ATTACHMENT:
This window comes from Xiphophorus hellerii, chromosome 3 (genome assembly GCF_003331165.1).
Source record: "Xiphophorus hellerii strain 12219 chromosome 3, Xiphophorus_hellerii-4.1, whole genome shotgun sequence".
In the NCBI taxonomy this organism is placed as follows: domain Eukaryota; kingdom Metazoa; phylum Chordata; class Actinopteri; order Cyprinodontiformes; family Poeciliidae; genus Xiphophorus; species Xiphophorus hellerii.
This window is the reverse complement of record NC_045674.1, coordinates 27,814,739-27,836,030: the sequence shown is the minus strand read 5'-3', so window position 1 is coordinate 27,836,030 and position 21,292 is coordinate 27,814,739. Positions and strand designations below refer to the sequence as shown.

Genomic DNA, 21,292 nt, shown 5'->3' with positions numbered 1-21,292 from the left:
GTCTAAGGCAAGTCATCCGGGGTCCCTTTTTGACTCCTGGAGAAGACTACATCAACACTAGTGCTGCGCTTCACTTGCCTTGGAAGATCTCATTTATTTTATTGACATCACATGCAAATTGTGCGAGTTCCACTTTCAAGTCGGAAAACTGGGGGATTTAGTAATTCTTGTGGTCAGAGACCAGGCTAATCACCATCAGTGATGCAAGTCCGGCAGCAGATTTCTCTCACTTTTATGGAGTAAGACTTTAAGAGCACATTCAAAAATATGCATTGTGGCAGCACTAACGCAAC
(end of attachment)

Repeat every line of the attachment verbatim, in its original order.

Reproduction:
This window comes from Xiphophorus hellerii, chromosome 3 (genome assembly GCF_003331165.1).
Source record: "Xiphophorus hellerii strain 12219 chromosome 3, Xiphophorus_hellerii-4.1, whole genome shotgun sequence".
In the NCBI taxonomy this organism is placed as follows: domain Eukaryota; kingdom Metazoa; phylum Chordata; class Actinopteri; order Cyprinodontiformes; family Poeciliidae; genus Xiphophorus; species Xiphophorus hellerii.
This window is the reverse complement of record NC_045674.1, coordinates 27,814,739-27,836,030: the sequence shown is the minus strand read 5'-3', so window position 1 is coordinate 27,836,030 and position 21,292 is coordinate 27,814,739. Positions and strand designations below refer to the sequence as shown.

Genomic DNA, 21,292 nt, shown 5'->3' with positions numbered 1-21,292 from the left:
GTCTAAGGCAAGTCATCCGGGGTCCCTTTTTGACTCCTGGAGAAGACTACATCAACACTAGTGCTGCGCTTCACTTGCCTTGGAAGATCTCATTTATTTTATTGACATCACATGCAAATTGTGCGAGTTCCACTTTCAAGTCGGAAAACTGGGGGATTTAGTAATTCTTGTGGTCAGAGACCAGGCTAATCACCATCAGTGATGCAAGTCCGGCAGCAGATTTCTCTCACTTTTATGGAGTAAGACTTTAAGAGCACATTCAAAAATATGCATTGTGGCAGCACTAACGCAAC